An article by researchers at the Center for Development of Functional Materials (CDMF) in Brazil describes a successful strategy to mitigate charge capacity loss in vanadium redox flow batteries, which are used by electric power utilities among other industries and can accumulate large amounts of energy. The article is published in the Chemical Engineering Journal.
CDMF is a Research, Innovation and Dissemination Center (RIDC) funded by FAPESP and hosted by the Federal University of São Carlos (UFSCar) in São Paulo state.
The study involved computer simulations designed to find out how ion leakage between the anolyte and catholyte, called transport loss, leads to battery deactivation, and how to mitigate this loss so as to keep ion concentration constant over time. Initially, the researchers estimated the effects of current density, active species concentration and volumetric flow on capacity loss. The second stage sought optimal conditions to minimize capacity loss based on the flow between electrolyte tanks in the opposite direction to cross-contamination (transport of electroactive species through the membrane).
The results showed current density and active species concentration to be the main variables affecting capacity loss. According to the researchers, their approach successfully mitigated cross-contamination in different combinations of the two variables, providing an optimal flow between electrolyte tanks under different operating conditions.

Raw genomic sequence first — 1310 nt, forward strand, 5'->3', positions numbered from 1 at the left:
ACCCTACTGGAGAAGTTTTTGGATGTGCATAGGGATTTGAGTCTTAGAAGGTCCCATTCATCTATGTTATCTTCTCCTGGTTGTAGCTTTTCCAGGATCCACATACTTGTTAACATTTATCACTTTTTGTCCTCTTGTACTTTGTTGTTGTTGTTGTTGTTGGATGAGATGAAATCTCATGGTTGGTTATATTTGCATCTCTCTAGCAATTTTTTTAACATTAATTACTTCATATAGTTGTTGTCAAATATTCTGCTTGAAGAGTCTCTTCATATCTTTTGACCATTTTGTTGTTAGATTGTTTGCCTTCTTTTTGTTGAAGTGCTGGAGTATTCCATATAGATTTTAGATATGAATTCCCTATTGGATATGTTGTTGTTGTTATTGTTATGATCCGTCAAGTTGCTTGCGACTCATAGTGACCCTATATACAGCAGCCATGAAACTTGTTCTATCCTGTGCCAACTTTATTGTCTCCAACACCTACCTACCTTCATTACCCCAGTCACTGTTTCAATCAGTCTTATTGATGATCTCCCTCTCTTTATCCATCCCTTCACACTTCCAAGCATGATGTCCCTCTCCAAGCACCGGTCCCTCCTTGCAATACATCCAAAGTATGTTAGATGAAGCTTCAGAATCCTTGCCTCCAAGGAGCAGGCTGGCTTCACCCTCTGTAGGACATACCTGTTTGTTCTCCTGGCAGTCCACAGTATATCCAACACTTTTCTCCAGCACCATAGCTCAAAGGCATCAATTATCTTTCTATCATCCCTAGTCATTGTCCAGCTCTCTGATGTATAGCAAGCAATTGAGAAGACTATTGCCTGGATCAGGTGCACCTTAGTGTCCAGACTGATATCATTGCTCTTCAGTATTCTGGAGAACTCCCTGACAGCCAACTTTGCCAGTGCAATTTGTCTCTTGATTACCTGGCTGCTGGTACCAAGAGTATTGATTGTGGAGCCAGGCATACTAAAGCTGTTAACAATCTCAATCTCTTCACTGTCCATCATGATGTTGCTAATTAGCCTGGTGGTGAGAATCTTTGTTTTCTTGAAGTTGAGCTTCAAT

Ernesto Pereira, last author of the article and a professor at UFSCar, noted that the main advantage of redox flow batteries is lack of electrode aging as the electroactive components are dissolved in solutions instead of being coated onto electrodes.
Commercial vanadium redox flow batteries are expected to have a longer lifetime than other types, although the study was conducted on a small scale. “Energy efficiency loss due to aging is minimal, given the slow pace of aging,” he said.
The researchers explained that they are exploring and analyzing flow batteries computationally, with commercial batteries as a model, as part of a broader strategy that includes the development of novel organic substances for this type of battery.